Philosophy Prof. Peter Ludlow is suing three local media companies, claiming their coverage of a Title IX lawsuit against Northwestern was defamatory and portrayed him in a "false light before the public."
Ludlow is suing Sun-Times Media, LLC, WFLD Fox Television Stations, Inc., and Cumulus Broadcasting, LLC, asking for damages for the outlets’ false use of the word “rape” in their descriptions of the allegations against him. He filed the suit Friday morning in Cook County Circuit Court.
The Daily Northwestern writes that in the federal lawsuit filed Monday against NU, a Medill junior alleges she was sexually assaulted by Ludlow. The student claims he bought her alcohol on a trip to an art show in Chicago in February 2012 and refused repeated requests to take her home. Ludlow has denied all allegations against him. The professor is not named as a defendant in the suit.
After the student filed her suit Monday, Sun-Times Media published an article on its local publication, Evanston Review, titled “Student allegedly raped by professor suing Northwestern University.” The article did not identify Ludlow by name. Evanston Review also tweeted the article using the headline for the text of the tweet. The article was also published by Fox Television on its Fox 32 News website and on Cumulus’ WLS-AM 890 website, crediting the Sun-Times’ media wire as the source. Both outlets also tweeted the story.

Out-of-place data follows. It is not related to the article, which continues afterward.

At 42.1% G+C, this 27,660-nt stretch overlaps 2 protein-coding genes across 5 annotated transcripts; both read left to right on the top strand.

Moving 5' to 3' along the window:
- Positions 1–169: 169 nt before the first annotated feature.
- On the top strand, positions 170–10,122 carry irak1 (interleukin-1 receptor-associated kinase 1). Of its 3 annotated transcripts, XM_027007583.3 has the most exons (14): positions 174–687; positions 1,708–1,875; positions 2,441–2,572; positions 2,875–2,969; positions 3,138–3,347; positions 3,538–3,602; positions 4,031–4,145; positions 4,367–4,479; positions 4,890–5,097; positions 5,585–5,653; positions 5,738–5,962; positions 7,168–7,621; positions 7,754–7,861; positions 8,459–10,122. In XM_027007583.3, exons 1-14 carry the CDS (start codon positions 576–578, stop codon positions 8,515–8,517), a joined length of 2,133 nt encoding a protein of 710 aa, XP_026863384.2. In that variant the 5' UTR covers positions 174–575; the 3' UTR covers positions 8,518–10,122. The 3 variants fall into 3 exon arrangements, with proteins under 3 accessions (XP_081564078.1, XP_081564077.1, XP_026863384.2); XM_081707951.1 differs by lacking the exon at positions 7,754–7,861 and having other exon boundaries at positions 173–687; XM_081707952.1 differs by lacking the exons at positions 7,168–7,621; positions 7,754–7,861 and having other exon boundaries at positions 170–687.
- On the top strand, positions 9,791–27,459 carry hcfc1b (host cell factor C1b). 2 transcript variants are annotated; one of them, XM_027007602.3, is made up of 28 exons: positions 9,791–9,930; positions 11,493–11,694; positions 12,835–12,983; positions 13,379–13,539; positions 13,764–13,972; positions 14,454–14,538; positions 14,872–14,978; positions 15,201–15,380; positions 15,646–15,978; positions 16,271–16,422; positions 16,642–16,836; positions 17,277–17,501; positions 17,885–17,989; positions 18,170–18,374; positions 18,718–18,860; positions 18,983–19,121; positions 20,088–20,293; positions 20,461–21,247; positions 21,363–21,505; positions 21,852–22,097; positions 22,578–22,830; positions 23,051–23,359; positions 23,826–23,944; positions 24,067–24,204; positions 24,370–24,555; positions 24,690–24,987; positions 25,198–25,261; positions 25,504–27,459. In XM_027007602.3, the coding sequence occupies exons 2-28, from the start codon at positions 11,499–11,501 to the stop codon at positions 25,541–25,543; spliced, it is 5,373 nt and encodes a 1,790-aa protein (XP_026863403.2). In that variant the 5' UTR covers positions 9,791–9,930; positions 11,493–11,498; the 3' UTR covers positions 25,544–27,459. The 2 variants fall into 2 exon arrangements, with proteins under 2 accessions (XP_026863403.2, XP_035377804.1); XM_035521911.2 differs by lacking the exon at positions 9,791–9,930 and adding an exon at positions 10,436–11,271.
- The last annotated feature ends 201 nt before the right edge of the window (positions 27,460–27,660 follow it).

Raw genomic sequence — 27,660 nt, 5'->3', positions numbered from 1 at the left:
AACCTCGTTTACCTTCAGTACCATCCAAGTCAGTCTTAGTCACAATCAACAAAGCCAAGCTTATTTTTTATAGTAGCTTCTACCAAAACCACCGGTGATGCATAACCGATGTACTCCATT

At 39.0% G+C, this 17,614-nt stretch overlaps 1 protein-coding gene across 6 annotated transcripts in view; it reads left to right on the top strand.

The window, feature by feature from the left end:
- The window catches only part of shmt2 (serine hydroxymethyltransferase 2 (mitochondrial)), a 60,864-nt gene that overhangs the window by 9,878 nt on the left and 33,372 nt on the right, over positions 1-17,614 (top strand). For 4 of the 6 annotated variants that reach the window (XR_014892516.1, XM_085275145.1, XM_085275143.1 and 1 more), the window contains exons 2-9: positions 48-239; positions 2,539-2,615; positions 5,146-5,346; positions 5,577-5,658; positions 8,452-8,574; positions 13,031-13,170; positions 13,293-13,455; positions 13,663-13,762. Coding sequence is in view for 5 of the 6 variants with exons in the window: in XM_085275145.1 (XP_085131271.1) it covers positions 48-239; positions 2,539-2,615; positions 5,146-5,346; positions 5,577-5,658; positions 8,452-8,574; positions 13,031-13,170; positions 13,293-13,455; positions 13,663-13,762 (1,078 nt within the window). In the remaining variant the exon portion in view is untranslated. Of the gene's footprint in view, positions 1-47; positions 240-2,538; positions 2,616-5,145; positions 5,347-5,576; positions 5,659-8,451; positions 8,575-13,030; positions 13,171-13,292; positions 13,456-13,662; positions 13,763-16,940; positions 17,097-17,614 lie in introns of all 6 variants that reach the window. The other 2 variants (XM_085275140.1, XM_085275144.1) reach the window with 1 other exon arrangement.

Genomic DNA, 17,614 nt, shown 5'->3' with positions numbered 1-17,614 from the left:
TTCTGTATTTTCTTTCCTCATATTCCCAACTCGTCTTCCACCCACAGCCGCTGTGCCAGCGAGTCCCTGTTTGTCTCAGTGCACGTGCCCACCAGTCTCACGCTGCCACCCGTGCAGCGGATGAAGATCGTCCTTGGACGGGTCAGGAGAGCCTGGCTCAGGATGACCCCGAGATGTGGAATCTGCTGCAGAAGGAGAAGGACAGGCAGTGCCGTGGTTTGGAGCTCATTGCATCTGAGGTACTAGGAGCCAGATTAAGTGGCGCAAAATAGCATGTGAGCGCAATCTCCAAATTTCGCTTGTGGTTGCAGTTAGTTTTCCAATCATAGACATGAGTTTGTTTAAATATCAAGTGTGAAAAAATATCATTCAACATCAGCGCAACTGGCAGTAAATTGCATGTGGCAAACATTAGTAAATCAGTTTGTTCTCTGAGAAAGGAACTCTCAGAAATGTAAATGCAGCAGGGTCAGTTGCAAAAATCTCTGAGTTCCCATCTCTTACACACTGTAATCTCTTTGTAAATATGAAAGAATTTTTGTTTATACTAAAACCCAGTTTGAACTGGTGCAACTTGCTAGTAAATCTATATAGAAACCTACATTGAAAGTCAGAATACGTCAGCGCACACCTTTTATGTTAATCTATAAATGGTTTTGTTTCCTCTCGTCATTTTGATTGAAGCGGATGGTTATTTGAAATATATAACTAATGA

In the lawsuit, the student did not claim Ludlow raped her or that the two engaged in sexual intercourse.
Both the Sun-Times and Fox removed the word “rape” from their publications of the article. Cumulus republished the article under a revised title but did not remove the original post from its website, according to Ludlow’s lawsuit. As of Friday afternoon, the word remained in the URL of Fox's story.
The media coverage of the student's lawsuit caused Ludlow to suffer “damage to his reputation, emotional distress, humiliation and embarrassment,” the professor’s lawsuit claims. The media outlets acted in “reckless disregard as to the falsity of the publicized matter and the false light in which Plaintiff Ludlow would be placed,” the suit says.
The three companies did not immediately respond to requests for comment.